As a consultant orthopaedic surgeon at an exclusive private hospital, Brian Cohen has treated some of the world’s most renowned musicians.
But when his hospital – King Edward VII in Marylebone, London – was taken over by the NHS in March, he was left temporarily out of a job and decided to try his hand at music lessons himself.
“I thought to myself, I need to do something aside from reading and going through yet another Netflix box set,” he explained.
“Something intellectually stimulating, a bit of a challenge, something achievable and a skill which I could enjoy going forward when lockdown finishes.”
Mr Cohen, a former head of the orthopaedics department at University College Hospital in London, said he had always been interested in learning the piano.
“So literally the day before shops shut up, I went out and bought myself an electric piano and a set of headphones – I live in a flat so it also had to be an instrument that didn’t annoy the neighbours,” he said.
Mr Cohen, who specialises in shoulder, elbow, wrist and hand surgery, has treated a number of famous musicians in his time but had always felt too busy to pursue his own interest in learning an instrument
“Of course in a busy professional life it is always those very selfish pleasures that get put to one side,” he said.
“To enjoy an instrument you have to be playing it regularly, to be able to spend time with it. It is rare in the adult professional career where someone says ‘here is three months but you have to stay at home’.”
Mr Cohen is one of thousands of adults who took up an instrument during lockdown.
The UK's biggest online retailer of instruments and sound equipment reported a huge rise in sales on the same time last year during the April to June period.
Gear4music saw the value of UK sales rise by 80 per cent from April to June compared with the same period last year to £21.2 million.
Among the big sellers were electric and acoustic guitar starter bundles as well as digital pianos, the company’s chief executive said.
While children’s music lessons were often the first thing to go for cash-strapped families at the start of the pandemic, there was a surge of interest in learning instruments from adults, according to Deborah Annetts, chief executive of the Incorporated Society of Musicians (ISM).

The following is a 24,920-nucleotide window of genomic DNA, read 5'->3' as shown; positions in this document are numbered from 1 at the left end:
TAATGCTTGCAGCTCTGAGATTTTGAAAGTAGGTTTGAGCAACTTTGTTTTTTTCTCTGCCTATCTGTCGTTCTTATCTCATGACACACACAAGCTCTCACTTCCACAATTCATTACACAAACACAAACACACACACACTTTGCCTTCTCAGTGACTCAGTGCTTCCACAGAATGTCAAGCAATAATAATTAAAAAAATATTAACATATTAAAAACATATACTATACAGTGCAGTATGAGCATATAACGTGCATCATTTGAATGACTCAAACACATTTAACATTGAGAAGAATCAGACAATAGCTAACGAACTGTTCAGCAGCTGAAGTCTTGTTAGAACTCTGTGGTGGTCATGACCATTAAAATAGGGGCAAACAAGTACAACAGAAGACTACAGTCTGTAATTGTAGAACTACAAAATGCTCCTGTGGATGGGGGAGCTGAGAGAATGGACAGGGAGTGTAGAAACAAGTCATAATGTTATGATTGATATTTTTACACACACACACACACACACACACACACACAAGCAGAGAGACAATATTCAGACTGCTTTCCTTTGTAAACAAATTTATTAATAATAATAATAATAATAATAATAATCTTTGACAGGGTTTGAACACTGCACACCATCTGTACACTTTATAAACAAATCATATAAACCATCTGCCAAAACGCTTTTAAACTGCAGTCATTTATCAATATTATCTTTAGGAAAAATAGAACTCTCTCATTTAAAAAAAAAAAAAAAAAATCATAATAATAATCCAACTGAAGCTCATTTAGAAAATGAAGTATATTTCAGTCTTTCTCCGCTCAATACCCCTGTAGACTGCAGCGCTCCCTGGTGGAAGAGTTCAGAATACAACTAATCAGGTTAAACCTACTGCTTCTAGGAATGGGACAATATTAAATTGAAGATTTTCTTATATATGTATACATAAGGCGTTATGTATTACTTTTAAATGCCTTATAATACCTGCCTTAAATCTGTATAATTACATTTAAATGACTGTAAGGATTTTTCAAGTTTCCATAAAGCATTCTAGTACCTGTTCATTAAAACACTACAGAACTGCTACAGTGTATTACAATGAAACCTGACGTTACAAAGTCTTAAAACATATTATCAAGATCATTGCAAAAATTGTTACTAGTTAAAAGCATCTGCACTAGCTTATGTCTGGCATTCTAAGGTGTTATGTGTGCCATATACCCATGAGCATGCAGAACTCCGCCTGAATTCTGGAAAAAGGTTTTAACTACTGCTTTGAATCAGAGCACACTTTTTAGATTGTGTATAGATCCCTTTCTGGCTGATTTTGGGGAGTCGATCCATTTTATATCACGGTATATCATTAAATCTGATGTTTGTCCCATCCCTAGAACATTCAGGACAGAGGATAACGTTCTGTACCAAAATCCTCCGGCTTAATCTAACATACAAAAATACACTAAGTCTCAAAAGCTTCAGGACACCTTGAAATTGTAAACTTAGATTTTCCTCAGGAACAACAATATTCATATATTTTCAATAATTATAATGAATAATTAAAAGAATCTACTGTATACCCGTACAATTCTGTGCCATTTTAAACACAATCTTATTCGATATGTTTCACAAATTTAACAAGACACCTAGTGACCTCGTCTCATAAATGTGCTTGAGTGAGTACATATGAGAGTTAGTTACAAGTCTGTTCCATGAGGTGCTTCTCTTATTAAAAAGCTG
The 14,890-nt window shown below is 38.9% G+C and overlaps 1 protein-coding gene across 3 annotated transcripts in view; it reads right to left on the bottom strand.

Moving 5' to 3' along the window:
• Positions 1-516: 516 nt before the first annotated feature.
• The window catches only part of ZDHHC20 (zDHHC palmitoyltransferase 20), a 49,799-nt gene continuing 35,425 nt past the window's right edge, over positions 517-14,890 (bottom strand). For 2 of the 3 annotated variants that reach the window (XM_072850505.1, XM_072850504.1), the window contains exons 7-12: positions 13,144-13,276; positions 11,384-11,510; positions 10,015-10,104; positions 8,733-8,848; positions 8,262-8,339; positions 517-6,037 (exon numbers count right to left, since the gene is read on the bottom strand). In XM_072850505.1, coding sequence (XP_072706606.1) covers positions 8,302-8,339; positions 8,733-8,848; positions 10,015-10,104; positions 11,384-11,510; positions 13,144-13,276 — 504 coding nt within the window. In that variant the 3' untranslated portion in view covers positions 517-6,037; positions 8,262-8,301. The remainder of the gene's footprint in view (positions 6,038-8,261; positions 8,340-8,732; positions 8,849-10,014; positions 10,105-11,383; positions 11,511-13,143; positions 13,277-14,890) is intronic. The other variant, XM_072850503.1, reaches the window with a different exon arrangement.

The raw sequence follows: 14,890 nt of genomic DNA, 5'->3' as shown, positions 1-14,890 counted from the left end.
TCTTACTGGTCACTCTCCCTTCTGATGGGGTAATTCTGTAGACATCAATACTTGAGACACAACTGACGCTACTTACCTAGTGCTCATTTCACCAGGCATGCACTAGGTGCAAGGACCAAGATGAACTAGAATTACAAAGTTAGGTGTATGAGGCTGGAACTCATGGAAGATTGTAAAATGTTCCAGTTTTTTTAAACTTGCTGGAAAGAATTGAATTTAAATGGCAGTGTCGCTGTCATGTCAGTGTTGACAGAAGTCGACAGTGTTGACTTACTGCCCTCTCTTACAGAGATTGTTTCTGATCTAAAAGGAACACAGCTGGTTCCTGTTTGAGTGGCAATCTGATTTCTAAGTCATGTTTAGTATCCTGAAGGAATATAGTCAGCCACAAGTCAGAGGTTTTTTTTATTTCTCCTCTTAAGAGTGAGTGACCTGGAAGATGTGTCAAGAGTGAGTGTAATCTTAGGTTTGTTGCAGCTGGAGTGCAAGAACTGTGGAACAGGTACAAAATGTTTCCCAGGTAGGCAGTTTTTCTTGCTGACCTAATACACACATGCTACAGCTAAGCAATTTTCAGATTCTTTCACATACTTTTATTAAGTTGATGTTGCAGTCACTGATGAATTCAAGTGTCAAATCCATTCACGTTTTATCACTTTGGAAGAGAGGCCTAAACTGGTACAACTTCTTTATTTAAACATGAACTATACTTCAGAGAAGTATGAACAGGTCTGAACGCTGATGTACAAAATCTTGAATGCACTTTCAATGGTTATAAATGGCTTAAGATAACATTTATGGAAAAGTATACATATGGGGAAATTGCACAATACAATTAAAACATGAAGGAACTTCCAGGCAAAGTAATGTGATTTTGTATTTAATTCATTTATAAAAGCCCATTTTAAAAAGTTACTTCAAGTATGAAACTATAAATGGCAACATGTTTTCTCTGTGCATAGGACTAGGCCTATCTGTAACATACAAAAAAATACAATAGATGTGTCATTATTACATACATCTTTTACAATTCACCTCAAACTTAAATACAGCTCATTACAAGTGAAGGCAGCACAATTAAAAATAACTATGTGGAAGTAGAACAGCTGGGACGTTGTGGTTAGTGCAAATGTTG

“Covid-19 does change the way you see the world quite a lot and things you might have been putting off; you might think ‘I have been meaning to learn to play the violin, this is my moment’," she said.
“Especially if you are well paid and you are on furlough or working from home – there is only so much TV you can watch. I suspect as we go into the winter months and you can’t go out as much, I think we will see more of this”.
Jesse Bildner, a drum teacher and founder or the music tutoring company Rythmico, said that during lockdown he had a new wave of interest from adults, all of whom are parents of children he already taught.
“They wanted to learn something new over lockdown while they were working from home,” he said. “They enjoyed it so much that now they are continuing with the lessons.”
Mr Cohen is continuing with his weekly piano lessons on zoom even though he is now back at work full-time at the King Edward VII hospital.
But he said he had no intention of taking any grades, adding: “The great joy of taking up an instrument in later life is that you don’t feel the obligation to take exams.
“You want to learn a new skill and hear yourself play. And at some point if you play well enough it may give some pleasure to someone else.”
King Edward VII, a hospital that is favoured by the royal family and has been used in recent years by The Queen, Prince Philip and The Duchess of Cambridge, was taken over by the NHS in late March.
Mr Cohen said that he did not feel he was equipped or appropriately qualified to volunteer to work on a coronavirus ward during lockdown.
“I am an orthopaedic surgeon, I have no training in respiratory medicine or looking after sick patients,” he said.
“I am 61 years old so probably don’t fit the profile that they wanted [for volunteers] and simply don’t have the skill set. I am very good at treating broken wrists and shoulders but put me in front of a ventilator and I break down in tears.”